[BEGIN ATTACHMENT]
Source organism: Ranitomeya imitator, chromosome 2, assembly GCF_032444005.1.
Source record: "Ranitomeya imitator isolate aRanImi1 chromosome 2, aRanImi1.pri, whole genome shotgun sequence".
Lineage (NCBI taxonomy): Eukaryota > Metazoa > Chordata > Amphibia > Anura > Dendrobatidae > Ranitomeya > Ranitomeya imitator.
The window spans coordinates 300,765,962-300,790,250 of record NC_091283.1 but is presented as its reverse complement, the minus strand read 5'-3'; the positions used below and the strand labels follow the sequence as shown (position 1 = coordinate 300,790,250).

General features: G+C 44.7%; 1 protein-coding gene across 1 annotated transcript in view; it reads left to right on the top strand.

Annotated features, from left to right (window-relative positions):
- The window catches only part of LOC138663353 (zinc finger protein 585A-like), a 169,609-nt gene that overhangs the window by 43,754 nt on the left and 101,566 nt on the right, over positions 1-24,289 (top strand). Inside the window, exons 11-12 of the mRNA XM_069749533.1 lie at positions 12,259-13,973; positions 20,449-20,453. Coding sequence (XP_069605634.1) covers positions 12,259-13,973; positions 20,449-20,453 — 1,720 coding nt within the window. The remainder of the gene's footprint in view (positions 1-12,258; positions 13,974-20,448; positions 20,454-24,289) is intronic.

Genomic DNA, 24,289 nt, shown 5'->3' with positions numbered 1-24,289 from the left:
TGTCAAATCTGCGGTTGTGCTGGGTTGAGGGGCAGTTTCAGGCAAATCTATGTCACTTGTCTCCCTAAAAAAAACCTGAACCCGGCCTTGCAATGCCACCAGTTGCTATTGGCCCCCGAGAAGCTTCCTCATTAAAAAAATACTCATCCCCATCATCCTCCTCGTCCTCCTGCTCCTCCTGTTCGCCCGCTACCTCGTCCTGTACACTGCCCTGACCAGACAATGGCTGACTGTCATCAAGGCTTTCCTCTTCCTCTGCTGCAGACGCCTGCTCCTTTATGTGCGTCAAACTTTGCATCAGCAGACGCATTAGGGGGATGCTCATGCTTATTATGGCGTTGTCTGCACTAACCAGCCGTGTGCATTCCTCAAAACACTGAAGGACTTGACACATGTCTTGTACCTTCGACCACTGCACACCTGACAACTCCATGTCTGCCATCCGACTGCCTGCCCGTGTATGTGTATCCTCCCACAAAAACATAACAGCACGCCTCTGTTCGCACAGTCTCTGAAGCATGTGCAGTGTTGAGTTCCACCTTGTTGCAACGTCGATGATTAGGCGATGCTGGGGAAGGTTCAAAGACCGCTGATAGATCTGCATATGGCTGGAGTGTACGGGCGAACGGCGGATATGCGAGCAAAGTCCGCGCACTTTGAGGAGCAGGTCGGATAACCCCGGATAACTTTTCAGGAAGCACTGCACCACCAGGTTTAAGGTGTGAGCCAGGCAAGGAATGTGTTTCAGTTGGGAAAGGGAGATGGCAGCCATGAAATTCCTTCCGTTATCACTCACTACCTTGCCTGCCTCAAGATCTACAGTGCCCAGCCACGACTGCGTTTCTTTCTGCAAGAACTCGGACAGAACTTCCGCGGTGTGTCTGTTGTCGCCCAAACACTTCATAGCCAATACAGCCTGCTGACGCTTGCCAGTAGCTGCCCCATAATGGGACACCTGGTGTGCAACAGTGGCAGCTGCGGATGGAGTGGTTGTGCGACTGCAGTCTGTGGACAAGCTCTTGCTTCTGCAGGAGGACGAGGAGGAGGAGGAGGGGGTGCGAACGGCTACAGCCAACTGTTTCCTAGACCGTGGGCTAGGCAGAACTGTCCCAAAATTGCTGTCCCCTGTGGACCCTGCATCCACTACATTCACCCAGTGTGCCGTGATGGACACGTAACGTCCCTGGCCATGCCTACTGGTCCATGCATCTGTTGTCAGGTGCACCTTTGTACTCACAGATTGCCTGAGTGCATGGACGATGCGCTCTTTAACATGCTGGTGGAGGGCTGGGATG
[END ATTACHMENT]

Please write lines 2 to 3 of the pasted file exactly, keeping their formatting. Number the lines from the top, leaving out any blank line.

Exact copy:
Source record: "Ranitomeya imitator isolate aRanImi1 chromosome 2, aRanImi1.pri, whole genome shotgun sequence".
Lineage (NCBI taxonomy): Eukaryota > Metazoa > Chordata > Amphibia > Anura > Dendrobatidae > Ranitomeya > Ranitomeya imitator.